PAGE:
Allison, a 40-something year old horse whisperer from Northern California, is on her way to Scotland to visit friends. She meets Jacob at the airport and the first sizzle of awareness sparks between them. That spark grows to a flame once on the plane. There's instalust and a need so strong that she finds herself agreeing or hoping to join the mile-high club with him. It doesn't quite come to that, but they shared for those brief few hours was enough to change both of their lives in unimaginable ways.
The idea behind the story wasn't new, but it was anything but boring. Their animalistic need for one another drove the first half of the story, and it was hot! The story was pretty good, up until the 48% mark then it kind of went downhill from there. The plot remained decent with it's fair share of legends and mythology, and the main characters had no idea what was even happening to them. The intensity of their chemistry/connection was severely diminished with their circumstances that were keeping them apart until the last few pages of the story
Allison spent most of the time (six months) in a coma dreaming of Jacob and wolves. Or rather, she dreamt of the both of them as wolves. Across the pond, Jacob was going through a more physical trauma, he was transforming and had no idea why, until he remembered old stories from his childhood.
. There were a few dream sequences in which they had sex. I suppose their initial meeting left enough of an impression on me to care enough about them to hope they'd find their way back to one another, but the flow of the story was choppy in some places that I just wanted to get to the end.
The first half of the story was easy to follow, but after the halfway point, all I had were questions and I was left confused over other bits of information that I couldn't even concentrate on the story anymore.
#1 This part was just so creepy that I couldn't believe my eyes. The nonchalance with which this was delivered … I couldn't get over my disbelief. While Allison was in a coma, her RN, a male nurse, who had spent all that time “caring” for her, had started to develop “feelings” for her. And then her Aunt points it out like this:“You've grown more intimate with her,” Irene said to the male nurse that was bathing Allison's body.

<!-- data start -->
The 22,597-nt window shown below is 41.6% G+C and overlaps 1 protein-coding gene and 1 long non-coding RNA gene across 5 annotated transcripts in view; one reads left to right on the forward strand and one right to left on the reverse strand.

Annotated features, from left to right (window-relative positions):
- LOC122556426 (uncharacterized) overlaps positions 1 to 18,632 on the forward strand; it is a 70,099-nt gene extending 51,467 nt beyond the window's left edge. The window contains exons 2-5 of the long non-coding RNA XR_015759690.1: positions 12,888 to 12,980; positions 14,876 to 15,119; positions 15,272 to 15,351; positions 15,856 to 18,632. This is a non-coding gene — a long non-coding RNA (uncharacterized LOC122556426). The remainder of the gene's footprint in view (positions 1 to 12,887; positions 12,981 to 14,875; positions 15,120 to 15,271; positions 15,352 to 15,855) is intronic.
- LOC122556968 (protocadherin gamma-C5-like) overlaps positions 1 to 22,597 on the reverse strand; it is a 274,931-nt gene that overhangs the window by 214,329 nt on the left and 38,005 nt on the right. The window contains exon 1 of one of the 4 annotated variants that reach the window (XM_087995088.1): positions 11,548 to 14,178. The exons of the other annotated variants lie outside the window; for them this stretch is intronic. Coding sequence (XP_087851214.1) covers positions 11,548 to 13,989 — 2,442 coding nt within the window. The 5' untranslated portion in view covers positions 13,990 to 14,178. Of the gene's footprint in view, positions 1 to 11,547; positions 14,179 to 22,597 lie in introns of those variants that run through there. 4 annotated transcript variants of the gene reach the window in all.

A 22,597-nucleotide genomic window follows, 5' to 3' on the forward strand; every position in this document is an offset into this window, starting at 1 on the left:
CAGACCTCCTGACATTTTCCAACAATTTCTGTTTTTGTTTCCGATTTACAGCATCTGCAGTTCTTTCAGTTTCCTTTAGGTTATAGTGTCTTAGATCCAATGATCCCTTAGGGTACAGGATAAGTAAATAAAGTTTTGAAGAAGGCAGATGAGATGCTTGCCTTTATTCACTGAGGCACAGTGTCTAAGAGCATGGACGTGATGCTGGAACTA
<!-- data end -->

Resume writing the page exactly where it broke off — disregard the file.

“I've spent a lot of time with her, I take care of her every day.”
“Please, don't get me wrong, I only want the best for her, but, well, I think she's special. I can feel her in there; I want her to know there is love on this side too.”
“No judgment young man, just as observation, as long as you're not fucking her body, without her consent, I don't see any issues with you showing her love through her skin, I think it's good for her in fact.
He hadn't done anything quite that forward, but he had used his fingers on her soft little pussy a few times and her body had reacted ...
#2 The way the heroine refers to other people as “humans” led me to believe that she knew she was different. Or the term was just used poorly. For example:She normally didn't notice other humans that much …
She was always the tallest woman and often the tallest human in the room.
#3 Upon learning that Jacob hadn't had intercourse with Allison, his assistant, Tom, pipes up:“That's awesome news man, it means that's the main reason you're not yourself, not in control for more than a few days at a time.”
I fail to see how that news is “awesome”. Jacob is scared, he's desperate, he feels his humanity slipping, he has no idea how having a beast inside him will affect him for the rest of his life. Definitely not awesome.
#4 Then there was more confusion when Irene questioned Matthew on whether he fell in love with all of his female patients.“No, [sic] actually never fallen in love with another human. I have a few of my dogs, the ones that raised me, but never any of my patients...”
“In the pack, if they are a lucky pack, not all get one, they're kinda rare actually, ...”
I didn't understand that conversation at all. Matthew talks about himself/his family as if they aren't human. He says he was raised by dogs, but near the end of the story, his mother tells him about the family secret – that their ancestors were wolf shifters. So the timing of all of these revelations is way off. Not to mention that Allison doesn't even know that she's different either.
#5 The repetitive retelling of Jacob's struggles got boring after a while. It was always the same thing, just spaced out over the seven months.
#6 Constantly switching between using Matt and Matthew and even spelling Matthew wrong on a number of occasions, among a few other spelling/grammar and tenses errors.
I hope the author considers getting a little help from beta readers or an editor before releasing the next book, if there is going to be a sequel. This story had potential, but there were just too many problems with the execution to simply overlook them.